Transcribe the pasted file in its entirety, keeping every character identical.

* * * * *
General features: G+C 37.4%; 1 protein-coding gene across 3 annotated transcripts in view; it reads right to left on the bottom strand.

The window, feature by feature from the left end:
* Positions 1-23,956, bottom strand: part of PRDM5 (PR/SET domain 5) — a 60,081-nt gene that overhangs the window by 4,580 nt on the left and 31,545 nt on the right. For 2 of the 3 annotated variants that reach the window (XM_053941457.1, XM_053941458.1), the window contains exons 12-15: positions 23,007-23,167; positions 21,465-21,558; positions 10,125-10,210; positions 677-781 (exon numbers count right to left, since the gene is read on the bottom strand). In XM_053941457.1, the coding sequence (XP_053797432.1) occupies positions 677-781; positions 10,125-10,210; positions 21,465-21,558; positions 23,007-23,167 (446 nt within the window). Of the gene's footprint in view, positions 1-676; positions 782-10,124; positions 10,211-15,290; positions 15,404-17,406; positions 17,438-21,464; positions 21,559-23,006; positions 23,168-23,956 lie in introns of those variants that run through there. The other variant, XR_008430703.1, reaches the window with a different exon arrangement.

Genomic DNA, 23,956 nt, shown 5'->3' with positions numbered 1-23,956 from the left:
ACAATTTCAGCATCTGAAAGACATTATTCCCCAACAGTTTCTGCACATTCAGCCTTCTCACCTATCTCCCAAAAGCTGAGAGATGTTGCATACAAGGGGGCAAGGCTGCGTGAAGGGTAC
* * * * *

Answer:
General features: G+C 37.4%; 1 protein-coding gene across 3 annotated transcripts in view; it reads right to left on the bottom strand.

The window, feature by feature from the left end:
* Positions 1-23,956, bottom strand: part of PRDM5 (PR/SET domain 5) — a 60,081-nt gene that overhangs the window by 4,580 nt on the left and 31,545 nt on the right. For 2 of the 3 annotated variants that reach the window (XM_053941457.1, XM_053941458.1), the window contains exons 12-15: positions 23,007-23,167; positions 21,465-21,558; positions 10,125-10,210; positions 677-781 (exon numbers count right to left, since the gene is read on the bottom strand). In XM_053941457.1, the coding sequence (XP_053797432.1) occupies positions 677-781; positions 10,125-10,210; positions 21,465-21,558; positions 23,007-23,167 (446 nt within the window). Of the gene's footprint in view, positions 1-676; positions 782-10,124; positions 10,211-15,290; positions 15,404-17,406; positions 17,438-21,464; positions 21,559-23,006; positions 23,168-23,956 lie in introns of those variants that run through there. The other variant, XR_008430703.1, reaches the window with a different exon arrangement.

Genomic DNA, 23,956 nt, shown 5'->3' with positions numbered 1-23,956 from the left:
ACAATTTCAGCATCTGAAAGACATTATTCCCCAACAGTTTCTGCACATTCAGCCTTCTCACCTATCTCCCAAAAGCTGAGAGATGTTGCATACAAGGGGGCAAGGCTGCGTGAAGGGTAC